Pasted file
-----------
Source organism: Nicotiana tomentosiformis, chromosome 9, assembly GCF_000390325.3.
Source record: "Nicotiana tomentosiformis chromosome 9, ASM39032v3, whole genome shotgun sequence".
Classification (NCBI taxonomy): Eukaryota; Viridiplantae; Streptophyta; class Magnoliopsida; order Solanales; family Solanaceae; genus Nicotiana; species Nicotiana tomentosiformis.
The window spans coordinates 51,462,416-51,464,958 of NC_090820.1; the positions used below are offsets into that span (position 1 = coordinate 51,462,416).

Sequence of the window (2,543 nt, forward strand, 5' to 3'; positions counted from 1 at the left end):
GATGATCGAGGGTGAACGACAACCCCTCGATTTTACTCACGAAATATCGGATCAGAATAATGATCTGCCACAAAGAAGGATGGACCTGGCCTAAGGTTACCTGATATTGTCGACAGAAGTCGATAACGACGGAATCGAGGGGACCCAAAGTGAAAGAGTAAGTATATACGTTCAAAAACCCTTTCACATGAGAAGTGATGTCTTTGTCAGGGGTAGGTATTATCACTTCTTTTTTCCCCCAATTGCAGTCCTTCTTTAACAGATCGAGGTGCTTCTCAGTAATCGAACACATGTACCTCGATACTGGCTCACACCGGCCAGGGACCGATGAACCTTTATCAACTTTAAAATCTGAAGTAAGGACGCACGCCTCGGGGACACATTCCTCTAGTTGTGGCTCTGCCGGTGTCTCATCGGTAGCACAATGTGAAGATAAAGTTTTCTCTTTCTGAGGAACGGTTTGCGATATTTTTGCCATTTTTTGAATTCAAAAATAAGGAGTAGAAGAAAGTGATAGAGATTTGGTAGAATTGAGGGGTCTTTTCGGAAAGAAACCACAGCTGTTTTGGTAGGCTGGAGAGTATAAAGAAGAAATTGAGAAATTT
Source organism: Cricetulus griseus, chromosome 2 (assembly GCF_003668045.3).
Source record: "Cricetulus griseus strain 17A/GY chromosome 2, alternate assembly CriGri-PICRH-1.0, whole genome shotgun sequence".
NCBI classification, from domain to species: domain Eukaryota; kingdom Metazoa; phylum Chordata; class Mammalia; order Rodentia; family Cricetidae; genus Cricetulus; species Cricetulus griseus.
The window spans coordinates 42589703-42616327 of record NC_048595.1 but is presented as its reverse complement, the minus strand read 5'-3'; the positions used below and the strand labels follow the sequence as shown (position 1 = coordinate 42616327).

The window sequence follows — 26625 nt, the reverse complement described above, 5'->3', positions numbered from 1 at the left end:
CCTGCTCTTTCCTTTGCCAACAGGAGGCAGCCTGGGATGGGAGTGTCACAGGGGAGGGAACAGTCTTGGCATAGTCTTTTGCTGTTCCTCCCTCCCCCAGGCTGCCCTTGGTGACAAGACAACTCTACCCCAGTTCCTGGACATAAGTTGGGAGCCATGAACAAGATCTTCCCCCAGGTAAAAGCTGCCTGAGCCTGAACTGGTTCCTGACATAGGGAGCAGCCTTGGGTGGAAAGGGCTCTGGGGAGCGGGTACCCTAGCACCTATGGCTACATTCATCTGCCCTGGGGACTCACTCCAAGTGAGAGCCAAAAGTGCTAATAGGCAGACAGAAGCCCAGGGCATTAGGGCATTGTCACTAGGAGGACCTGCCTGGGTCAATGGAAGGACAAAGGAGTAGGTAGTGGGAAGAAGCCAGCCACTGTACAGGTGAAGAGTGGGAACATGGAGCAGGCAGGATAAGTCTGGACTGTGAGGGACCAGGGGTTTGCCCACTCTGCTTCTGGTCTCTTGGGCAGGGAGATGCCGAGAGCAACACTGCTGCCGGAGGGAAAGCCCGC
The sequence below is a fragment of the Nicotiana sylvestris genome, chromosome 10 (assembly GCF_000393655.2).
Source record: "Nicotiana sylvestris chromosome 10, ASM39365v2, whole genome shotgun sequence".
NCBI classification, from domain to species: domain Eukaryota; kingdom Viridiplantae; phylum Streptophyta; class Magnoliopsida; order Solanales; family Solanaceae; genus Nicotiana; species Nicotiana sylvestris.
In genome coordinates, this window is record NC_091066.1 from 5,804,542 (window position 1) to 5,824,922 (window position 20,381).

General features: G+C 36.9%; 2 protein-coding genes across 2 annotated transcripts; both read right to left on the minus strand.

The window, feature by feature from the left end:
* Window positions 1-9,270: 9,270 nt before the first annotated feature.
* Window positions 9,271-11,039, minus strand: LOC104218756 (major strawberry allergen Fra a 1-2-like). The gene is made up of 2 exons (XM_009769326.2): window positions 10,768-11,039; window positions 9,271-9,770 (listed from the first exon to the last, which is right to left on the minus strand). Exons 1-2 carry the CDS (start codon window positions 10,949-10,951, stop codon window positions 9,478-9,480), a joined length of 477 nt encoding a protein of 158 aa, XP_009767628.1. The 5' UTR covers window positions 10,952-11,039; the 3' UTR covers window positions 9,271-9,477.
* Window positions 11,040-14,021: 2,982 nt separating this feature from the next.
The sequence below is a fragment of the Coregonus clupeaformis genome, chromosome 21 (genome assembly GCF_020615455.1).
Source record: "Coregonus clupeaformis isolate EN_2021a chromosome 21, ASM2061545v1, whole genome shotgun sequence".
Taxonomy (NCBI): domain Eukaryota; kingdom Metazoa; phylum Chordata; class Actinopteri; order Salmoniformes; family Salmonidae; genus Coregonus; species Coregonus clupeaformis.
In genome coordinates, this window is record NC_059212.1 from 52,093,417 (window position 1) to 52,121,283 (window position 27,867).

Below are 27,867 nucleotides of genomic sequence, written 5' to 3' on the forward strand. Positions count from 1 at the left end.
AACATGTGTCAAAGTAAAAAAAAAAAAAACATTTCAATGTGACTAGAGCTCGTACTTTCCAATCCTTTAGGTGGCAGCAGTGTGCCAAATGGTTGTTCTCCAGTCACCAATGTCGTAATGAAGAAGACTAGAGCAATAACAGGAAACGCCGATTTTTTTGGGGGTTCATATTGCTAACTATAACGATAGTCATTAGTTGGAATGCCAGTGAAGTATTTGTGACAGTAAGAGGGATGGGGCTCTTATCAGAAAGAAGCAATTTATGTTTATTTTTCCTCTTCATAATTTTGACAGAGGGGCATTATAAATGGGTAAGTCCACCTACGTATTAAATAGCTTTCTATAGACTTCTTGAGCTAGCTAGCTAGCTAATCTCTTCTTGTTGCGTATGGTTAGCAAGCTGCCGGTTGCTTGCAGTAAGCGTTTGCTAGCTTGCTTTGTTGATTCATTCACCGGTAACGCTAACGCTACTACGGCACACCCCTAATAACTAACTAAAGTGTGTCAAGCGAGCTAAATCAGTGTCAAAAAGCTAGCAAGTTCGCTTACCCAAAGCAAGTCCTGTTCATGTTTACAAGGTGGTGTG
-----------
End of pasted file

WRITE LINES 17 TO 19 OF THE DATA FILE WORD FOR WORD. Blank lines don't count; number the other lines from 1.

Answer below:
General features: G+C 36.9%; 2 protein-coding genes across 2 annotated transcripts; both read right to left on the minus strand.

The window, feature by feature from the left end:
* Window positions 1-9,270: 9,270 nt before the first annotated feature.